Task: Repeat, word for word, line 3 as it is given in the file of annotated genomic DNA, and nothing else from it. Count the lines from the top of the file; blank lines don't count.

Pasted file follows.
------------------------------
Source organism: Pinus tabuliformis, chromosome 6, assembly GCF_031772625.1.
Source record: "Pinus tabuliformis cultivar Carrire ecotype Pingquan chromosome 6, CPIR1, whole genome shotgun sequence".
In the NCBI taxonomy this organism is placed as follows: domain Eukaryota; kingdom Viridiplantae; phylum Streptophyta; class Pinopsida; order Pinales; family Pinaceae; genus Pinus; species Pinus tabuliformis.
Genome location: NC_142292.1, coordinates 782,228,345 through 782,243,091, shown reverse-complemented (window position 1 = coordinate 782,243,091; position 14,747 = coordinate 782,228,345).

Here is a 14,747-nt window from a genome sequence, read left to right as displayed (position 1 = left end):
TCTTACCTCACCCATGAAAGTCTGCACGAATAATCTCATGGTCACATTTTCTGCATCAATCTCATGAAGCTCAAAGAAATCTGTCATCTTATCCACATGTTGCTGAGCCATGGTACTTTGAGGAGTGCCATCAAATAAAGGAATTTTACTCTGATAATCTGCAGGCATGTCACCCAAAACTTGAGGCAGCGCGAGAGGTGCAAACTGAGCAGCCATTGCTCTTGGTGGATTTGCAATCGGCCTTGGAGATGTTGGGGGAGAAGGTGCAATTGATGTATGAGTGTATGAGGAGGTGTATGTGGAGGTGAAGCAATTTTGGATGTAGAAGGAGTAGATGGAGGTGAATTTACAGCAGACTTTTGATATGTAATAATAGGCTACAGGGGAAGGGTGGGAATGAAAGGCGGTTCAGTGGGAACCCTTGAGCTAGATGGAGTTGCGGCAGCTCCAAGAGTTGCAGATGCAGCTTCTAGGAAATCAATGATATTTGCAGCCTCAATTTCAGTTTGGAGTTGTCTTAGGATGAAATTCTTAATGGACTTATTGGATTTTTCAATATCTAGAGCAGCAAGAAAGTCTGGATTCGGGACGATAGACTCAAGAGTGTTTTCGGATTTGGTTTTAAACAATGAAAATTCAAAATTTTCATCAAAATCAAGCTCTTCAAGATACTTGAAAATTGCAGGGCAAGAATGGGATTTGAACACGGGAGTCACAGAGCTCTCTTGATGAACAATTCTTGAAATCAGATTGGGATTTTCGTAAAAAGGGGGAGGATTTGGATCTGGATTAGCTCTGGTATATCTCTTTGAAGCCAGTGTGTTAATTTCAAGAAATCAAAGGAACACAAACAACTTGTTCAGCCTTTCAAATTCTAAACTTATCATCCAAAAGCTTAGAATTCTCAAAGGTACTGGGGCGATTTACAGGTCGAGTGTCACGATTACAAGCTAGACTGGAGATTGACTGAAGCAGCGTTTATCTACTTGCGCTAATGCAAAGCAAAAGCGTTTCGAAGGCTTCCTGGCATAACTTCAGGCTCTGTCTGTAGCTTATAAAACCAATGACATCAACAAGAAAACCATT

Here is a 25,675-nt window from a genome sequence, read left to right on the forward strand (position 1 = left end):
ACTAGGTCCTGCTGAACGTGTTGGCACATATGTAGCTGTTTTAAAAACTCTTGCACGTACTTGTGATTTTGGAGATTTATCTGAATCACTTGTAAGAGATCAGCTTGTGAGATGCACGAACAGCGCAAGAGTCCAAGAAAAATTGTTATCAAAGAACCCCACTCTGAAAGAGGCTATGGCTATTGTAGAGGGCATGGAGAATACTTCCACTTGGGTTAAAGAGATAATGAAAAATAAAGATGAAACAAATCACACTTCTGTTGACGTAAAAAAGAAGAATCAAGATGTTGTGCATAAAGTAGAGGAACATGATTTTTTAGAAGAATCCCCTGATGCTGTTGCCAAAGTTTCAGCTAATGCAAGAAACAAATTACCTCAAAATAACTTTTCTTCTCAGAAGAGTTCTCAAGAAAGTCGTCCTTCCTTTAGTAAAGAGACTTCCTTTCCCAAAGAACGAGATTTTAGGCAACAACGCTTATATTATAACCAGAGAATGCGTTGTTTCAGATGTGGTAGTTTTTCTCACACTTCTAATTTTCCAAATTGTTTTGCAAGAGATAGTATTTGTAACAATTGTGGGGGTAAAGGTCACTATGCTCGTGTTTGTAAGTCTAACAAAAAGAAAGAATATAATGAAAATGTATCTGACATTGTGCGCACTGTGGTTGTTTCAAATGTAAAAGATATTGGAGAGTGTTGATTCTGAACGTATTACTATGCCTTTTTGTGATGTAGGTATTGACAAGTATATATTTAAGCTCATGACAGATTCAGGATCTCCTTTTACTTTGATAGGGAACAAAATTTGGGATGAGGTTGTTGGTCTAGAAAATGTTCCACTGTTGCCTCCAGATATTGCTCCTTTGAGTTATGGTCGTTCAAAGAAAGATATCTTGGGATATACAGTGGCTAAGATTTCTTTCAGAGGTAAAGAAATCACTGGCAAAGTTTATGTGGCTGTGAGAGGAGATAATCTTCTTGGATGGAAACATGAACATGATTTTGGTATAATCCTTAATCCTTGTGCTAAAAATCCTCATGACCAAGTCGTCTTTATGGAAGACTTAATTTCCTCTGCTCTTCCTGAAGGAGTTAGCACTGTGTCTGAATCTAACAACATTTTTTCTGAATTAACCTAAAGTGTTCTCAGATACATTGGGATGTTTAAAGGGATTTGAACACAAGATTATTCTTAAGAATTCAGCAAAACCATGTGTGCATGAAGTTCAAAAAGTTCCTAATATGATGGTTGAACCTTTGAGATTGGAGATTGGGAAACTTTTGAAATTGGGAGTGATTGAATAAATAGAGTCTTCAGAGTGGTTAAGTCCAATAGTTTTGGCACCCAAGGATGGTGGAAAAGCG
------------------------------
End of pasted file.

In the NCBI taxonomy this organism is placed as follows: domain Eukaryota; kingdom Viridiplantae; phylum Streptophyta; class Pinopsida; order Pinales; family Pinaceae; genus Pinus; species Pinus tabuliformis.